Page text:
Applications White List by ISC/NIST

In security, when you have to restrict access to “resources” (websites, files, IP addresses, ports, etc), you can deploy while or black lists. The term “white list” refers to a list of resources which are allowed or granted. At the opposite, a black list refers to resources which are denied or unrecognized.

Both methods have pro and cons. While implementing a white list, the default action will be to deny access to all unknown resources. This imposes a strong management of your white list(s). Otherwise, your users could have their access to required or valid information denied or applications prohibited to access some valid resources.

In case of a black list, everything is allowed by default and access is restricted on a case by case. Your users or applications will always have access to their resources but also to potential dangerous ones. Management of a black list will be easier but you will always be “behind the times” to block malicious resources. Which one if the best between the two access methods? A best practice is  use the “least privilege” principle to restrict access to resources. Quoted from Wikipedia, least privilege is defined as:

In information security, computer science, and other fields, the principle of least privilege, also known as the principle of minimal privilege or just least privilege, requires that in a particular abstraction layer of a computing environment, every module (such as a process, a user or a program on the basis of the layer we are considering) must be able to access only such information and resources that are necessary to its legitimate purpose.“.

That’s why maintaining white lists is a pain and a recurrent process. To not reinvent the wheel, why not use online white lists? If you plan to restrict access to files and applications using a while list, consider the following new tool.

The ISC (“Internet Storm Center“) provides a direct access to the NIST National Software Reference Library database. This database is a collection of digital signatures of well-known software applications (The current database contains nerlay 40 millions of records). Provide a MD5, SHA1 or a file name and you will receive useful information. Check out the search interface here.

Note that the database is also available via DNS request! Very convenient to check your files directly from a script. Perform DNS queries on Here is an example:

$ dig +short TXT
"cmd.exe | NIST"

Note: If you need to test a complete system, NIST has a very convenient bootable CD ISO for collecting metadata, hashing and storing in NIST NSRL format. There are also images of CD with the hashes databases available.

How to use this database? Via the following script, you can search for files created on a file system and query the online database:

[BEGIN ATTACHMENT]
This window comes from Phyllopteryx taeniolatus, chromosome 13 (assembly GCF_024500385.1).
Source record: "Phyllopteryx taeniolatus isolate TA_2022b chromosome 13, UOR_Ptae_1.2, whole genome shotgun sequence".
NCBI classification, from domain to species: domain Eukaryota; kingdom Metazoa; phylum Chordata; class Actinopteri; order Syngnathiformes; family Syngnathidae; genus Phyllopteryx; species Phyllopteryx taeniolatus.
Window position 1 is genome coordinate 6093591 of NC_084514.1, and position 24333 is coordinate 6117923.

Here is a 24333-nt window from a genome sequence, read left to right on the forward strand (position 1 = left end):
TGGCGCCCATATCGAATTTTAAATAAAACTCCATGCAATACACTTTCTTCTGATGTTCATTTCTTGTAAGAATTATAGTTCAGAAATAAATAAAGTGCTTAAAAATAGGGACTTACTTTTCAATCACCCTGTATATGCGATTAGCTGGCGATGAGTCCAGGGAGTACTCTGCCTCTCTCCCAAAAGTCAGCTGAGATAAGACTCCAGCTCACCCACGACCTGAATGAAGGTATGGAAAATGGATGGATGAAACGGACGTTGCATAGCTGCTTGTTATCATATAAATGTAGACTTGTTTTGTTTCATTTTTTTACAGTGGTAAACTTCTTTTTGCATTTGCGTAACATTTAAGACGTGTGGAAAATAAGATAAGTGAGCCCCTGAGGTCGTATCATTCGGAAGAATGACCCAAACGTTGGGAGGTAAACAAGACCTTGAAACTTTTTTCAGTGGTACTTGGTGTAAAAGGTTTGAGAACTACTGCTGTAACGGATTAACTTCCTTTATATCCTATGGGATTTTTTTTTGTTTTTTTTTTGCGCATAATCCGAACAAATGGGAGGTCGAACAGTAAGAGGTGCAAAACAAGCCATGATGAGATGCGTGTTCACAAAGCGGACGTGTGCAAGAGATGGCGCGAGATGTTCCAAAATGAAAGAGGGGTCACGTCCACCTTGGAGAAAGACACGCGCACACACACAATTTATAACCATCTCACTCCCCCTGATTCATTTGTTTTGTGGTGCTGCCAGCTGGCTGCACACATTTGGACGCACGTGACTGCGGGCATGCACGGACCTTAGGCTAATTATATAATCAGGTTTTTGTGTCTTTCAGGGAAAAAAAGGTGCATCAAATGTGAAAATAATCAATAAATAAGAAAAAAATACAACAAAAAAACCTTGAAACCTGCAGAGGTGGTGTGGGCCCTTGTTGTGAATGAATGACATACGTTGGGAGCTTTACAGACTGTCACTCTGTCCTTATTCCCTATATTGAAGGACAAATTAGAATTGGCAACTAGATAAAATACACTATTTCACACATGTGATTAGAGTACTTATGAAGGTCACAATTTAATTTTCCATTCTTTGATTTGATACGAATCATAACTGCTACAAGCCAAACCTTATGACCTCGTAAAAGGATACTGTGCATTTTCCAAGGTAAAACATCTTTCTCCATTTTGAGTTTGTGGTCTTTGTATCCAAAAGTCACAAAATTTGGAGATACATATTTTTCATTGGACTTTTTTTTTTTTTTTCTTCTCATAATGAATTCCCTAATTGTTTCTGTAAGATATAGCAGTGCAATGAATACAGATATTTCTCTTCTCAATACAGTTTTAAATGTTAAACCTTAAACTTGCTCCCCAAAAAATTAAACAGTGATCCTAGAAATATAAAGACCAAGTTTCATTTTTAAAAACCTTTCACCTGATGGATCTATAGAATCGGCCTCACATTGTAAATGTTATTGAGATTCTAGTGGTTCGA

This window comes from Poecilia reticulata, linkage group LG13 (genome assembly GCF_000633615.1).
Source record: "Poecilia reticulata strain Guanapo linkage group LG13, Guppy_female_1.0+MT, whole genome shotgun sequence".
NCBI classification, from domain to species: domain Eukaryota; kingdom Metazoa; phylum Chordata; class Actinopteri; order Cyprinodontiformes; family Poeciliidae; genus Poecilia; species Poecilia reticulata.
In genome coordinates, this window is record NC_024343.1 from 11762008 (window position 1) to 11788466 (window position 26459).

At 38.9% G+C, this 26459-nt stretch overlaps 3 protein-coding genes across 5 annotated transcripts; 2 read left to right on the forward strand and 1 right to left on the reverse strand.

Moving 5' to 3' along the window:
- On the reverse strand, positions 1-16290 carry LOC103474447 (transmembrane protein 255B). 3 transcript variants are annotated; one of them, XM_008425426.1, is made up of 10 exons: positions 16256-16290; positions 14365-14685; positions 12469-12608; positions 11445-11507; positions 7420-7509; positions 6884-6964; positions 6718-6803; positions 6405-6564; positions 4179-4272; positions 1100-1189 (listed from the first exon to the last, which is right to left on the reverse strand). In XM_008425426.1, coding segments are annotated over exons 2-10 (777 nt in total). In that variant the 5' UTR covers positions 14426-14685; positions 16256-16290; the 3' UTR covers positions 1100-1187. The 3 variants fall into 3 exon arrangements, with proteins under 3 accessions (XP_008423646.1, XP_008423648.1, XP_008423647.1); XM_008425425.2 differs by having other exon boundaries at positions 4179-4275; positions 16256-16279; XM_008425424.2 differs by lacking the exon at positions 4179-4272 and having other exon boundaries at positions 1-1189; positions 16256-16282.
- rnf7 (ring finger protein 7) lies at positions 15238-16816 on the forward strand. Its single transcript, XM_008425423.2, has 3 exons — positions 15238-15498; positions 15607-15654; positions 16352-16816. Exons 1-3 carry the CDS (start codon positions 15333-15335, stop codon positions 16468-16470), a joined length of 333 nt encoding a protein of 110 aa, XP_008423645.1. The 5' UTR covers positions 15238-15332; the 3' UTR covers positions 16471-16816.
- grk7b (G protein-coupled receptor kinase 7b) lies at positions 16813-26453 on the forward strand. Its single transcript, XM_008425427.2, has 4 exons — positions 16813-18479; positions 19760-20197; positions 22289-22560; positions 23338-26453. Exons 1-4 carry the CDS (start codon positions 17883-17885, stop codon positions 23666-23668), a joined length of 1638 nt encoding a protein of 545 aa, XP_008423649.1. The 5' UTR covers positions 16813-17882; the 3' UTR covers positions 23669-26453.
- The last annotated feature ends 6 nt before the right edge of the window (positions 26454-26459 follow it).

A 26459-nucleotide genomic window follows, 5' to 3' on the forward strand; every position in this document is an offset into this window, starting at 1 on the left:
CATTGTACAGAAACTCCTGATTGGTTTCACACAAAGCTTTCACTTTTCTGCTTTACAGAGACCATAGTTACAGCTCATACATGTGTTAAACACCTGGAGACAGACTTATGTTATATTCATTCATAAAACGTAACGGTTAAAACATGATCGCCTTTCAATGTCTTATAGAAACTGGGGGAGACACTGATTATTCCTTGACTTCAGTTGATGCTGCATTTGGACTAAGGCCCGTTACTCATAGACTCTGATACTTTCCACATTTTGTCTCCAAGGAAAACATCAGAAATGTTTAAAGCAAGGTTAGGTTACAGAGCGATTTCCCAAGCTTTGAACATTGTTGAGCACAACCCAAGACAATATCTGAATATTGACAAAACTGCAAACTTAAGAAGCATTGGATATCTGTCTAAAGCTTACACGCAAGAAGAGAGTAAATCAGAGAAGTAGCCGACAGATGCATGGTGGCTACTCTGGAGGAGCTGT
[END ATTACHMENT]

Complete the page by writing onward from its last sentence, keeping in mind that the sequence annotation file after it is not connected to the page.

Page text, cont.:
$ find /data -type f -ctime 1 -exec dig -short /bin/md5sum {} \; | while read L
     set $L
     dig +short $ TXT

The database must be considered as a while list. It contains only signatures of “good” applications and no malwares or other suspicious tools. But some tools can be detected as dangerous in some environments (Nmap is a good example). This could be interesting to implement this security check in parallel to a host based IDS like OSSEC.


  1. I remember old times when there was TBAV/DOS antivirus which has functionality to calculate/keep whole system’s checksums and then one could compare it later and find out any modifications. I think similar sulution exist in today’s AV products… F.e. Avast ? The problem is how effective/friendly is this solution…

  2. Hi Xavier,

    Thanks for your answer.
    I will try to use it. Really good idea.


  3. Hello Renaud,
    It seems that the DNS gateway is very unstable! 🙁 After the article being posted, I had the same problem. Now it’s ok (tested a few seconds ago):

    $ cd /mnt/My\ Documents/Temp
    $ md5sum cmd.exe
    6d778e0f95447e6546553eeea709d03c cmd.exe
    $ dig +short TXT
    “cmd.exe | ISC”

    Note that no valid DNS answer will be returned if the lookup failed (unknown file as example)


  4. Hi,
    Really interesting concept, i plan to automatize this on machines, for a first test.
    Really good thing for the dns requests.. (udp, rapidity..Etc)

    Anyway my first test aren’t really OK, let explain:

    On a Debian OS, with a mounted windows partition (XP):
    $ find /mnt/win/Program\ Files/Nmap/nmap.exe -type f -exec /usr/bin/md5sum {} \;
    ae4323c5dd77b1df988a34cbb124d32c /mnt/win/Program Files/Nmap/nmap.exe

    2) $ dig +short
    ==> nothing.
    In capture i see a servfail..
    I tried with other binaries, same results.. except for your example :
    $ dig +short TXT
    “cmd.exe | NIST”

    Any clue ?


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